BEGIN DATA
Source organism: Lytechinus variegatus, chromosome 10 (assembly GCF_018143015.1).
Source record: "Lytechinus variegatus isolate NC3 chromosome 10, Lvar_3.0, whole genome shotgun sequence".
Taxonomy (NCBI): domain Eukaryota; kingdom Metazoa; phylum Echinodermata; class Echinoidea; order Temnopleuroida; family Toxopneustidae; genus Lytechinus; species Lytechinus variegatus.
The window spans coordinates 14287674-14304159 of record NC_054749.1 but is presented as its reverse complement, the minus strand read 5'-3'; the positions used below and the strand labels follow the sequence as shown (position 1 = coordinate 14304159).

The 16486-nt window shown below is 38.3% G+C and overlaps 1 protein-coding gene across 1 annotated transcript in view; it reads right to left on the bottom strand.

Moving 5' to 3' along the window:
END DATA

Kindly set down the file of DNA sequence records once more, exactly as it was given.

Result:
Source organism: Lytechinus variegatus, chromosome 10 (assembly GCF_018143015.1).
Source record: "Lytechinus variegatus isolate NC3 chromosome 10, Lvar_3.0, whole genome shotgun sequence".
Taxonomy (NCBI): domain Eukaryota; kingdom Metazoa; phylum Echinodermata; class Echinoidea; order Temnopleuroida; family Toxopneustidae; genus Lytechinus; species Lytechinus variegatus.
The window spans coordinates 14287674-14304159 of record NC_054749.1 but is presented as its reverse complement, the minus strand read 5'-3'; the positions used below and the strand labels follow the sequence as shown (position 1 = coordinate 14304159).

The 16486-nt window shown below is 38.3% G+C and overlaps 1 protein-coding gene across 1 annotated transcript in view; it reads right to left on the bottom strand.

Moving 5' to 3' along the window: